There are financial considerations around which strength of oil you choose, too. On one hand, you may not want to commit to the initial expense of a very high-percentage or high-mg oil; on the other, if you’re taking CBD longer term, there may be a saving in buying a higher strength oil that works out cheaper per mg of CBD.

Other things to consider when choosing CBD oil

In the UK and, more slowly, in Europe, the CBD industry is undergoing a process of improved regulation. This means that, eventually, only CBD products of a certain standard will be allowed on the market. At the moment, however, quality can vary hugely between brands and the strength that a CBD oil claims on its label may not always be the strength you get.

A report by the Centre for Medical Cannabis showed that while the best products available were “very high quality and… good options for today’s consumers”, more than a third of those tested had less than 50% of the advertised CBD content, and one contained no CBD at all. Meanwhile, almost half of the products had detectable levels of THC.

It’s therefore important to choose a trustworthy brand of CBD oil. Here are some things to look out for in order to ensure you’re getting a quality, reliable product:

Good provenance

It’s important that a CBD oil brand can demonstrate where its raw ingredients come from and how they are produced. In the United Kingdom, CBD should be made from strains of hemp containing no more than 2% THC. The best extraction and processing methods ensure no contamination with unwanted substances and reduce the level of THC even further.

Organic farming methods

If you’re looking for a high-quality wellness product, it makes sense that you’d want it grown without the use of chemical pesticides or fertilisers. Green practices like this also help take care of the environment and the long-term health of the soil.

Independent laboratory tests

Always check that a CBD oil brand shares third-party laboratory tests on its website. These give a full rundown of the levels of each substance in the product, including THC and CBD itself. In full-spectrum oils, they’ll show the extra plant substances, which have their own health benefits.

Jersey Hemp was the first company in the British Isles to be granted a licence to harvest hemp for CBD production. The hemp seed oil and much of the CBD used in its products comes from its own fields and every batch undergoes third-party lab tests, with results available to view on the website.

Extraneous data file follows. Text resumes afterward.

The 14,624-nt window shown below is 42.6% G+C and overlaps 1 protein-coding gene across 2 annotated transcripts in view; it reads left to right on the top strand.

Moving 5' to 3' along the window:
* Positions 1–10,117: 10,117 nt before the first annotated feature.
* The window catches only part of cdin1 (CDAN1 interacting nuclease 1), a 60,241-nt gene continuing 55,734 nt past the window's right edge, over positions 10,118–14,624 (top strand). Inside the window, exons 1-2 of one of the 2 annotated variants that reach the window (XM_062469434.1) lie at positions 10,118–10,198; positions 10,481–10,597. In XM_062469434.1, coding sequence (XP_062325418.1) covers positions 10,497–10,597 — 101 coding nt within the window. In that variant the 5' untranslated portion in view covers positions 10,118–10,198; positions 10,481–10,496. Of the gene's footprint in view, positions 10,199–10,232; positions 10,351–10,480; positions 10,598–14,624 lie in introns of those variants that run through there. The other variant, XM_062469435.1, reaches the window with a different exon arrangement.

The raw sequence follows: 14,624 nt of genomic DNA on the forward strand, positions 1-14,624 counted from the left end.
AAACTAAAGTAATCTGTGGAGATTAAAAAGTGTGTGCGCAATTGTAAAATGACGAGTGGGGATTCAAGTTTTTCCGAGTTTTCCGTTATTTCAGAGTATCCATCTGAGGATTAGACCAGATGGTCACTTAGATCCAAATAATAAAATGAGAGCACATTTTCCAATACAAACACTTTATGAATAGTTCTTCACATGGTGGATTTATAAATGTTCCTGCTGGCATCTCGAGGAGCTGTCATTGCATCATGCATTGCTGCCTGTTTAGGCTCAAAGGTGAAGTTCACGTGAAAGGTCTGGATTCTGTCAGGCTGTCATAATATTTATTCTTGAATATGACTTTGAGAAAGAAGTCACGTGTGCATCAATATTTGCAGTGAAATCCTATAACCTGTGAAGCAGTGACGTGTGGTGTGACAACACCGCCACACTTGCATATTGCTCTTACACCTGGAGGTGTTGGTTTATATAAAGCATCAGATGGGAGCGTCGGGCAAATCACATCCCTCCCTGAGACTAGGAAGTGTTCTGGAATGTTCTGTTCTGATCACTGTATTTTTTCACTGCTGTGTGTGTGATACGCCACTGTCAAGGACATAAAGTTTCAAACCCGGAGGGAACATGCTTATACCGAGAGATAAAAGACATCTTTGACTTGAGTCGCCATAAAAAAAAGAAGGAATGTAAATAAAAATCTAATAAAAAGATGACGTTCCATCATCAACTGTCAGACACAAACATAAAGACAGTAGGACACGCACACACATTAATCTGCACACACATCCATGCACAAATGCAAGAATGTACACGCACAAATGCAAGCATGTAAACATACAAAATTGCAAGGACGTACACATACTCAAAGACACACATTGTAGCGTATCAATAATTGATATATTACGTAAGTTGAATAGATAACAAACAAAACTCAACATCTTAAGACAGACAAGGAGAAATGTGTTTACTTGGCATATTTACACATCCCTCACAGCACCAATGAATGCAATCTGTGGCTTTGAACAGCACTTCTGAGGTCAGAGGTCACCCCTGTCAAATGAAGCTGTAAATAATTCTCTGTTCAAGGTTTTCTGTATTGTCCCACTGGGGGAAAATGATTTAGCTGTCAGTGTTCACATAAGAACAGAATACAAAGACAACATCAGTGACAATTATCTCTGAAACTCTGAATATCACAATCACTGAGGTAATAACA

The Centre for Medical Cannabis called Jersey Hemp “one of the most compliant, high quality and accurately labelled products that we tested.”

What are the benefits of CBD oil?

People take CBD hoping to treat a wide range of ailments, as well as to improve their general sense of well-being, and often judge it to produce positive results. Scientific research suggests there is a basis for some of this anecdotal evidence, with studies involving human subjects having demonstrated beneficial effects on conditions including anxiety, sleeping disorders and pain. Initial laboratory tests also suggest there is value in further studying CBD’s effects on a number of other illnesses.

CBD is an active ingredient in two medications available by special prescription on the NHS. Epidyolex, which contains pure CBD, is used to treat rare forms of epilepsy, while Nabiximols, brand name Sativex, combines CBD with THC to help combat muscle stiffening in multiple sclerosis patients.

CBD safety and side-effects

Both the World Health Organization and the European Union have said that CBD is safe, while scientists conducting research into its potential benefits generally consider it ‘well tolerated’ by patients, meaning it is rare for subjects to drop out of trials due to adverse effects.

However, a minority of CBD users do experience side-effects – most commonly dry mouth and tiredness / fatigue, as well as appetite changes, diarrhoea, nausea and irritability.

The UK’s Food Standards Agency also recommends that pregnant or breastfeeding women do not take CBD.

CBD drug interactions

Perhaps the biggest safety issue regarding CBD is its interactions with medication. CBD can inhibit enzymes that metabolise certain drugs, potentially leading to unsafe levels in the body.

Drugs affected include those that carry a grapefruit warning, such as some statins and blood pressure medications. However, CBD also interacts with drugs that do not come with a warning. If you are on any medication, you should therefore not use CBD without first consulting your doctor.


MEDICAL DISCLAIMER

The author of this article is not a medical expert and nothing in this article constitutes medical advice or gives rise to a medical practitioner/patient relationship. You should seek specialist medical advice where required. Never disregard professional medical advice or refrain from seeking it because of something you have read here.